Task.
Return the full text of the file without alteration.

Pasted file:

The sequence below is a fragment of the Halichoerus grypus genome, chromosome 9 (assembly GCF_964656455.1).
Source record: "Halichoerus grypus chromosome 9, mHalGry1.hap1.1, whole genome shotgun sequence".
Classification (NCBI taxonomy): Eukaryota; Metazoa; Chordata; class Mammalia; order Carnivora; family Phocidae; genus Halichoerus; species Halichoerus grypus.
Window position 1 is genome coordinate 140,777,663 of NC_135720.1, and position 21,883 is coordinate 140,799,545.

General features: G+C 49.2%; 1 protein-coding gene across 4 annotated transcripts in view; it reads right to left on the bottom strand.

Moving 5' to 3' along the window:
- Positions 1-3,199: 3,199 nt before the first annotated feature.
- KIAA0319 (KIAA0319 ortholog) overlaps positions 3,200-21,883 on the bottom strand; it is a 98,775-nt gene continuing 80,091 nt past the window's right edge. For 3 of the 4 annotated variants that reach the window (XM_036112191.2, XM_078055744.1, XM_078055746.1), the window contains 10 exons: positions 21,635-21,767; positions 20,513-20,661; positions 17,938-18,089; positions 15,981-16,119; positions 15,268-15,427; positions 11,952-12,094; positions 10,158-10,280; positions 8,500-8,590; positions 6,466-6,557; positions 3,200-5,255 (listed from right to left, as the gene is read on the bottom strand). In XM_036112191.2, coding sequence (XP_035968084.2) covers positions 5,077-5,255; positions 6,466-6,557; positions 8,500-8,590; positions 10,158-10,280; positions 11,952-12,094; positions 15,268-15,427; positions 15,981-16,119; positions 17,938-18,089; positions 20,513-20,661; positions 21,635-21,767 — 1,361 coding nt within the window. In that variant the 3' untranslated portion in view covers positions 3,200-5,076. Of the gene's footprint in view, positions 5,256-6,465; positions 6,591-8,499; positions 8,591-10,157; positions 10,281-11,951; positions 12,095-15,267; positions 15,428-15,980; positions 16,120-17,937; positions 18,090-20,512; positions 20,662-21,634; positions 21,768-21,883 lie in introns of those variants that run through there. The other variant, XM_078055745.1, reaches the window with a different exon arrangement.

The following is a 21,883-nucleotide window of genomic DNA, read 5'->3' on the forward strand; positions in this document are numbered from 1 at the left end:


The sequence below is a fragment of the Halichoerus grypus genome, chromosome 9 (assembly GCF_964656455.1).
Source record: "Halichoerus grypus chromosome 9, mHalGry1.hap1.1, whole genome shotgun sequence".
Classification (NCBI taxonomy): Eukaryota; Metazoa; Chordata; class Mammalia; order Carnivora; family Phocidae; genus Halichoerus; species Halichoerus grypus.
Window position 1 is genome coordinate 140,777,663 of NC_135720.1, and position 21,883 is coordinate 140,799,545.

General features: G+C 49.2%; 1 protein-coding gene across 4 annotated transcripts in view; it reads right to left on the bottom strand.

Moving 5' to 3' along the window:
- Positions 1-3,199: 3,199 nt before the first annotated feature.
- KIAA0319 (KIAA0319 ortholog) overlaps positions 3,200-21,883 on the bottom strand; it is a 98,775-nt gene continuing 80,091 nt past the window's right edge. For 3 of the 4 annotated variants that reach the window (XM_036112191.2, XM_078055744.1, XM_078055746.1), the window contains 10 exons: positions 21,635-21,767; positions 20,513-20,661; positions 17,938-18,089; positions 15,981-16,119; positions 15,268-15,427; positions 11,952-12,094; positions 10,158-10,280; positions 8,500-8,590; positions 6,466-6,557; positions 3,200-5,255 (listed from right to left, as the gene is read on the bottom strand). In XM_036112191.2, coding sequence (XP_035968084.2) covers positions 5,077-5,255; positions 6,466-6,557; positions 8,500-8,590; positions 10,158-10,280; positions 11,952-12,094; positions 15,268-15,427; positions 15,981-16,119; positions 17,938-18,089; positions 20,513-20,661; positions 21,635-21,767 — 1,361 coding nt within the window. In that variant the 3' untranslated portion in view covers positions 3,200-5,076. Of the gene's footprint in view, positions 5,256-6,465; positions 6,591-8,499; positions 8,591-10,157; positions 10,281-11,951; positions 12,095-15,267; positions 15,428-15,980; positions 16,120-17,937; positions 18,090-20,512; positions 20,662-21,634; positions 21,768-21,883 lie in introns of those variants that run through there. The other variant, XM_078055745.1, reaches the window with a different exon arrangement.

The following is a 21,883-nucleotide window of genomic DNA, read 5'->3' on the forward strand; positions in this document are numbered from 1 at the left end: